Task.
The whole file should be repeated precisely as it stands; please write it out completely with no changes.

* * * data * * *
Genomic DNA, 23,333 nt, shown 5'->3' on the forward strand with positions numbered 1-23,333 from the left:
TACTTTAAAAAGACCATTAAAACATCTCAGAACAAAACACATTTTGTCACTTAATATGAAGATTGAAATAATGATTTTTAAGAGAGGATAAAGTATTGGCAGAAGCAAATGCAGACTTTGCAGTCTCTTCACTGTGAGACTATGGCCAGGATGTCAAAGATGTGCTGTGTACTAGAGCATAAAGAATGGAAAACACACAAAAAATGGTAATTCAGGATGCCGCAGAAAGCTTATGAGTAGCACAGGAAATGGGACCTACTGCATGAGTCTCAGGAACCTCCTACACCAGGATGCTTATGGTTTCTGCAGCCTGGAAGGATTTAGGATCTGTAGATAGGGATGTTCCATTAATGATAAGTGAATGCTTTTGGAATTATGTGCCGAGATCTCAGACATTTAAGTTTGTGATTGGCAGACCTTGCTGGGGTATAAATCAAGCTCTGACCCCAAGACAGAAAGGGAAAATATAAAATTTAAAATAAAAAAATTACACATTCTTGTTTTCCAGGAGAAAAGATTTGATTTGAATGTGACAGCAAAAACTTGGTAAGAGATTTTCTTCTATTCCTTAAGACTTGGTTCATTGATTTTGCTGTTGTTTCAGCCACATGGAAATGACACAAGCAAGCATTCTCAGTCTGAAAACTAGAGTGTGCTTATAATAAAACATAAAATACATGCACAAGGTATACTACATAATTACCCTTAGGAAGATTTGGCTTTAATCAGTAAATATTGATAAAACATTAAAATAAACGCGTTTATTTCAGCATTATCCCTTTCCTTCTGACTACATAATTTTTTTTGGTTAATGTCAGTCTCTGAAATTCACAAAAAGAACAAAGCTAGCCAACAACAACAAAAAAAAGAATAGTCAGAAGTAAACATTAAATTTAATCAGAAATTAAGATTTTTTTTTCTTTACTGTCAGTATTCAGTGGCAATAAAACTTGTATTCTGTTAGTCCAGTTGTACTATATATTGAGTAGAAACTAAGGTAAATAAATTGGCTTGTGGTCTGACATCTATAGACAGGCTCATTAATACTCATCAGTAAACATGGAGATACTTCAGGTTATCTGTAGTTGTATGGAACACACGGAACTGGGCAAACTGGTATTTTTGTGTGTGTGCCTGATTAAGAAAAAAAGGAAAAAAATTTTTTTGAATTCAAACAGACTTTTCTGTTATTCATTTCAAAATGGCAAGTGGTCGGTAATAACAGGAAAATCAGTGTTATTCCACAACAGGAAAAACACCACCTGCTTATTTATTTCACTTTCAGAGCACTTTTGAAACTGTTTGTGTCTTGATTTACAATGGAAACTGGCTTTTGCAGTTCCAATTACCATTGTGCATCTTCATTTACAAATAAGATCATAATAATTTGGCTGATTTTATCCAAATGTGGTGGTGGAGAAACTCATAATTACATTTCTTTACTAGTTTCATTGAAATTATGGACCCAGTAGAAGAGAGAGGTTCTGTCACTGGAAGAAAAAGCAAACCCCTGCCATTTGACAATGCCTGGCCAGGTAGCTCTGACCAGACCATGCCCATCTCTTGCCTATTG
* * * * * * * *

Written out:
Genomic DNA, 23,333 nt, shown 5'->3' on the forward strand with positions numbered 1-23,333 from the left:
TACTTTAAAAAGACCATTAAAACATCTCAGAACAAAACACATTTTGTCACTTAATATGAAGATTGAAATAATGATTTTTAAGAGAGGATAAAGTATTGGCAGAAGCAAATGCAGACTTTGCAGTCTCTTCACTGTGAGACTATGGCCAGGATGTCAAAGATGTGCTGTGTACTAGAGCATAAAGAATGGAAAACACACAAAAAATGGTAATTCAGGATGCCGCAGAAAGCTTATGAGTAGCACAGGAAATGGGACCTACTGCATGAGTCTCAGGAACCTCCTACACCAGGATGCTTATGGTTTCTGCAGCCTGGAAGGATTTAGGATCTGTAGATAGGGATGTTCCATTAATGATAAGTGAATGCTTTTGGAATTATGTGCCGAGATCTCAGACATTTAAGTTTGTGATTGGCAGACCTTGCTGGGGTATAAATCAAGCTCTGACCCCAAGACAGAAAGGGAAAATATAAAATTTAAAATAAAAAAATTACACATTCTTGTTTTCCAGGAGAAAAGATTTGATTTGAATGTGACAGCAAAAACTTGGTAAGAGATTTTCTTCTATTCCTTAAGACTTGGTTCATTGATTTTGCTGTTGTTTCAGCCACATGGAAATGACACAAGCAAGCATTCTCAGTCTGAAAACTAGAGTGTGCTTATAATAAAACATAAAATACATGCACAAGGTATACTACATAATTACCCTTAGGAAGATTTGGCTTTAATCAGTAAATATTGATAAAACATTAAAATAAACGCGTTTATTTCAGCATTATCCCTTTCCTTCTGACTACATAATTTTTTTTGGTTAATGTCAGTCTCTGAAATTCACAAAAAGAACAAAGCTAGCCAACAACAACAAAAAAAAGAATAGTCAGAAGTAAACATTAAATTTAATCAGAAATTAAGATTTTTTTTTCTTTACTGTCAGTATTCAGTGGCAATAAAACTTGTATTCTGTTAGTCCAGTTGTACTATATATTGAGTAGAAACTAAGGTAAATAAATTGGCTTGTGGTCTGACATCTATAGACAGGCTCATTAATACTCATCAGTAAACATGGAGATACTTCAGGTTATCTGTAGTTGTATGGAACACACGGAACTGGGCAAACTGGTATTTTTGTGTGTGTGCCTGATTAAGAAAAAAAGGAAAAAAATTTTTTTGAATTCAAACAGACTTTTCTGTTATTCATTTCAAAATGGCAAGTGGTCGGTAATAACAGGAAAATCAGTGTTATTCCACAACAGGAAAAACACCACCTGCTTATTTATTTCACTTTCAGAGCACTTTTGAAACTGTTTGTGTCTTGATTTACAATGGAAACTGGCTTTTGCAGTTCCAATTACCATTGTGCATCTTCATTTACAAATAAGATCATAATAATTTGGCTGATTTTATCCAAATGTGGTGGTGGAGAAACTCATAATTACATTTCTTTACTAGTTTCATTGAAATTATGGACCCAGTAGAAGAGAGAGGTTCTGTCACTGGAAGAAAAAGCAAACCCCTGCCATTTGACAATGCCTGGCCAGGTAGCTCTGACCAGACCATGCCCATCTCTTGCCTATTG